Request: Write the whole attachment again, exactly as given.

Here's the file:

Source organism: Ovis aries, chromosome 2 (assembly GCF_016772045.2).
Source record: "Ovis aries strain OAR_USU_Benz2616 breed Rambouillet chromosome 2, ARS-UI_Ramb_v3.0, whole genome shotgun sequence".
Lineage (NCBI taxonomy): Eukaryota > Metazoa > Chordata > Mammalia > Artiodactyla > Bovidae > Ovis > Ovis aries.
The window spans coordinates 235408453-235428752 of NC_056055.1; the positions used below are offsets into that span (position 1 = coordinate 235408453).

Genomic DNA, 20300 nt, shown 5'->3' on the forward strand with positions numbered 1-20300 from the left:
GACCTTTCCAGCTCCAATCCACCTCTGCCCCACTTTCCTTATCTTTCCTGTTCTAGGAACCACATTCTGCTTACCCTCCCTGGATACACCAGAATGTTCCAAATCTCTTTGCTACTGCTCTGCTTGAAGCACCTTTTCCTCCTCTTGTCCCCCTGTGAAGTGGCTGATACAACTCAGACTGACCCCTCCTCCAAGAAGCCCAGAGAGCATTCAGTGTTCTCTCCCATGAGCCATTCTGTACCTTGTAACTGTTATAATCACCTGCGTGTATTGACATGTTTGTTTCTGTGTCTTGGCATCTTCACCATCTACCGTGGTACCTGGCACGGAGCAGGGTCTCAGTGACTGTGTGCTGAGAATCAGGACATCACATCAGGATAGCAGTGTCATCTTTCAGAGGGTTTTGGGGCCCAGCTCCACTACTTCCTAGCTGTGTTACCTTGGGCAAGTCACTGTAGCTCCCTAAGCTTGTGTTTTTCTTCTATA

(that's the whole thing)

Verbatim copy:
Source organism: Ovis aries, chromosome 2 (assembly GCF_016772045.2).
Source record: "Ovis aries strain OAR_USU_Benz2616 breed Rambouillet chromosome 2, ARS-UI_Ramb_v3.0, whole genome shotgun sequence".
Lineage (NCBI taxonomy): Eukaryota > Metazoa > Chordata > Mammalia > Artiodactyla > Bovidae > Ovis > Ovis aries.
The window spans coordinates 235408453-235428752 of NC_056055.1; the positions used below are offsets into that span (position 1 = coordinate 235408453).

Genomic DNA, 20300 nt, shown 5'->3' on the forward strand with positions numbered 1-20300 from the left:
GACCTTTCCAGCTCCAATCCACCTCTGCCCCACTTTCCTTATCTTTCCTGTTCTAGGAACCACATTCTGCTTACCCTCCCTGGATACACCAGAATGTTCCAAATCTCTTTGCTACTGCTCTGCTTGAAGCACCTTTTCCTCCTCTTGTCCCCCTGTGAAGTGGCTGATACAACTCAGACTGACCCCTCCTCCAAGAAGCCCAGAGAGCATTCAGTGTTCTCTCCCATGAGCCATTCTGTACCTTGTAACTGTTATAATCACCTGCGTGTATTGACATGTTTGTTTCTGTGTCTTGGCATCTTCACCATCTACCGTGGTACCTGGCACGGAGCAGGGTCTCAGTGACTGTGTGCTGAGAATCAGGACATCACATCAGGATAGCAGTGTCATCTTTCAGAGGGTTTTGGGGCCCAGCTCCACTACTTCCTAGCTGTGTTACCTTGGGCAAGTCACTGTAGCTCCCTAAGCTTGTGTTTTTCTTCTATA